Proc. Lit. and Phil. Soc. Manchester 13:62-64 (Jan. 13, 1874)
Memorandum on Brown-stapled Cotton
Major Richard Trevor Clarke
Communicated by Dr. E. Schunck, F.R.S.
The nankeen colour in cotton staple may be considered, I think, as a normal variational state, rarely met with in the present day, but very probably natural to the wild forms now nearly extinct and very imperfectly known. The two plants which have the best claim to be considered wild species that I have met with, namely, the Polynesian plant of Nuttall, and the Santo Paulo one of Mr. Aubertin, have both of them yellow cotton. The coloured state however is common to several cottons, probably to all. We find it in the hill cotton of Assam and in samples from China (Ning-Po), both Goss. herbaeeum proper, and I am told it is not unfrequently found in the fields of this species in India and elsewhere.
In India however the sort actually in cultivation is the yellow form of G. hirsutism (Orleans), and my samples from Malta are of the same kind. The only use that I know of for this staple is to make the cotton blanket clothing of the Afghans, and I think also the Kabyles use it for the same purpose.
It seems to be an object of regard, and even veneration, amongst the aborigines of various countries. In Peru the country people weave a striped cloth, white and yellow, from it, and the bodies of their ancient princes the Incas were found to have been buried enveloped in the rich brown wool of a coloured form of the large native plant.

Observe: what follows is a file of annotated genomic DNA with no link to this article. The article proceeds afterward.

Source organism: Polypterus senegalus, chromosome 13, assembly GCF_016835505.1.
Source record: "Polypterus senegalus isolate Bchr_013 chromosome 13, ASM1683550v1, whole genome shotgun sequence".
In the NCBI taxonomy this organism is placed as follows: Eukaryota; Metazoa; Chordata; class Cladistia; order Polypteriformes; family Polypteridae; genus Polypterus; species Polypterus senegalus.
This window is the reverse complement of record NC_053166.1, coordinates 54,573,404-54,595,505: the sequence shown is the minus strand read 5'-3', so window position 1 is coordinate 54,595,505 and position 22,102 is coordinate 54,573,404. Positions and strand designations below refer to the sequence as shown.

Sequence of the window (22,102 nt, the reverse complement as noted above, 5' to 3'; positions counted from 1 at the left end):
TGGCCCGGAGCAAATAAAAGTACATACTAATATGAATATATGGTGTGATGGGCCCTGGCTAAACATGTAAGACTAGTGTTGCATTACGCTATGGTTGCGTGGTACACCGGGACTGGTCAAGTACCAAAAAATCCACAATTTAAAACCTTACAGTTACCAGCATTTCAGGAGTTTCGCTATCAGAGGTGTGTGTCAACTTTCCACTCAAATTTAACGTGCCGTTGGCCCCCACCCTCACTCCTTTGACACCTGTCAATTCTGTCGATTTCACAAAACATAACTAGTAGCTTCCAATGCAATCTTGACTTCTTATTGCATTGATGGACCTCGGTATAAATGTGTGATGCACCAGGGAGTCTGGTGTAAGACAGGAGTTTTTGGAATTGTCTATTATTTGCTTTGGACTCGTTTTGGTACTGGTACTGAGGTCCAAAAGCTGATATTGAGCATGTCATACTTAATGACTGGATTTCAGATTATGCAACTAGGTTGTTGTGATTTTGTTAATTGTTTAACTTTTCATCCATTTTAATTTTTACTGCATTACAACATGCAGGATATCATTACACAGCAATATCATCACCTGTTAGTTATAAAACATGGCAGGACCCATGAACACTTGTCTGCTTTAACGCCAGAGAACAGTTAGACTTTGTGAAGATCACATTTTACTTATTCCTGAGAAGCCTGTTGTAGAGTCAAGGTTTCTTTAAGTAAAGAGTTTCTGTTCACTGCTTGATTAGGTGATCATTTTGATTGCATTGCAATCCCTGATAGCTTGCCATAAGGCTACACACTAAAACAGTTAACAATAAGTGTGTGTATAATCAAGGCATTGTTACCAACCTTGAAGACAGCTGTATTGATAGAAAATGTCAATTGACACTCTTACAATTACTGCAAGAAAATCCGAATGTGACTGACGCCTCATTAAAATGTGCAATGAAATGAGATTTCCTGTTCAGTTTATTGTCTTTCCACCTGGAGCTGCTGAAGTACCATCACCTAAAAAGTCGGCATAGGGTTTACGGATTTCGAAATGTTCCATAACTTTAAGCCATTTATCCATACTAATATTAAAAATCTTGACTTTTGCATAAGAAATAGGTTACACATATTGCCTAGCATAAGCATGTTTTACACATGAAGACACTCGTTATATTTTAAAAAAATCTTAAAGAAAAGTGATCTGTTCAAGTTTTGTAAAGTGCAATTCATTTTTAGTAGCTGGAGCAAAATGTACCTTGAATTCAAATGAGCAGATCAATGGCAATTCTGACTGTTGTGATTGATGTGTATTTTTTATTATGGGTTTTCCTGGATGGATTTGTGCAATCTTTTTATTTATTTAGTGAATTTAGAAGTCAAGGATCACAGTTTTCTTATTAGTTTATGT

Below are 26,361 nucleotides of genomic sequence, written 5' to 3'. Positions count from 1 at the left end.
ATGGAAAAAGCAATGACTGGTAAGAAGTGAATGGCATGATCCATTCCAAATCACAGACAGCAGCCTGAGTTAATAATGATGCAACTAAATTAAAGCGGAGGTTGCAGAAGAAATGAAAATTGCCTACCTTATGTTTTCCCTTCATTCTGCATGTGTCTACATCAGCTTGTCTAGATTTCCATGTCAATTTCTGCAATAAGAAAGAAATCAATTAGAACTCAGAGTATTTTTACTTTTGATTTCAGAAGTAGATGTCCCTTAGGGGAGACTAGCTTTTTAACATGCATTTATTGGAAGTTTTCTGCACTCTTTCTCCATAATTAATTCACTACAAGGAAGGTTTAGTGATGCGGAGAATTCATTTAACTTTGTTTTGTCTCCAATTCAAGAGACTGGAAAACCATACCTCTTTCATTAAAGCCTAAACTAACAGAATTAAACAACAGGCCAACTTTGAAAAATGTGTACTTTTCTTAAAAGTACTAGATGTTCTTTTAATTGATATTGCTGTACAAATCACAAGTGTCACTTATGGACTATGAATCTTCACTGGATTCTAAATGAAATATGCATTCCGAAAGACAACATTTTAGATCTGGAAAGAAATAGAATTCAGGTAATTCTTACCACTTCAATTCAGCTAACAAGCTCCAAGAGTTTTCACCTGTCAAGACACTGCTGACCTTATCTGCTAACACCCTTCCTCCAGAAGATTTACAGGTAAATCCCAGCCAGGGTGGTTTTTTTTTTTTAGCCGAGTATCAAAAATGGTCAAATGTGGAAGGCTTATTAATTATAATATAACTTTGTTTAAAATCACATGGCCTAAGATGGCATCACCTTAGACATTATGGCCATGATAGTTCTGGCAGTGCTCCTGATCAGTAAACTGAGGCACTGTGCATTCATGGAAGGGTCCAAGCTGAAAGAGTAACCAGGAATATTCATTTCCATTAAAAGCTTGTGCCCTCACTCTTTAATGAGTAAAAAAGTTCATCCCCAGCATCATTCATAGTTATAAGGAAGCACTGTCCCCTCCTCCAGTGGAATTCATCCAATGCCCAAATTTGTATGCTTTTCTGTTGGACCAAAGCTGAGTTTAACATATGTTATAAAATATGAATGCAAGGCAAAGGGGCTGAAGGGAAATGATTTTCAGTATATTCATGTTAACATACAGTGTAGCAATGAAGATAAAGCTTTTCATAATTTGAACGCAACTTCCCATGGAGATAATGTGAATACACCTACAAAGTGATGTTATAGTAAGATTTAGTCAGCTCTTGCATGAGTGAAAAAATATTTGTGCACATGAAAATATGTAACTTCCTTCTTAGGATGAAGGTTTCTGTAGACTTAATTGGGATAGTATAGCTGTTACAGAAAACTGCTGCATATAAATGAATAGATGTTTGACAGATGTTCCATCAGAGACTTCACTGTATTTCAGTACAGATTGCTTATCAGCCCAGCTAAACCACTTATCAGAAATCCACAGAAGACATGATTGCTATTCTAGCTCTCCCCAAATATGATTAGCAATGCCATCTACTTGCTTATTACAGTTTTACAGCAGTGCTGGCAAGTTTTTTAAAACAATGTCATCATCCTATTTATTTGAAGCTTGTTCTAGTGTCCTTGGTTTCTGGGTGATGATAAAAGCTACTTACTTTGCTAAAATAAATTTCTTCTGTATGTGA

The paler brown staple alluded to as coming from Africa is the produce of a coarse kind of Egyptian, and is of stronger quality than most. The curious kidney cotton also assumes this appearance, as I have samples of it from Parahyba del Norte, and have raised plants from its seeds. In all cases the staple suffers an unfavourable change when assuming this state, and is invariably more or less weak and short.
The occurence of the yellow state in so many different kinds will go far to account for the diversity in quality alluded to.
A tendency to brown coloration seems peculiar to the genus; it shows itself in the dark hue of the expressed oil, and when injury to the seed and capsule, by insects or otherwise, has occurred, the extravasation has resulted in stains upon the, properly, white fibre.
In the green seed capsule will be found two distinct series of colorific glands; one yellow, soluble in alcohol, the other purple, soluble in water; the brown is probably made up of these two.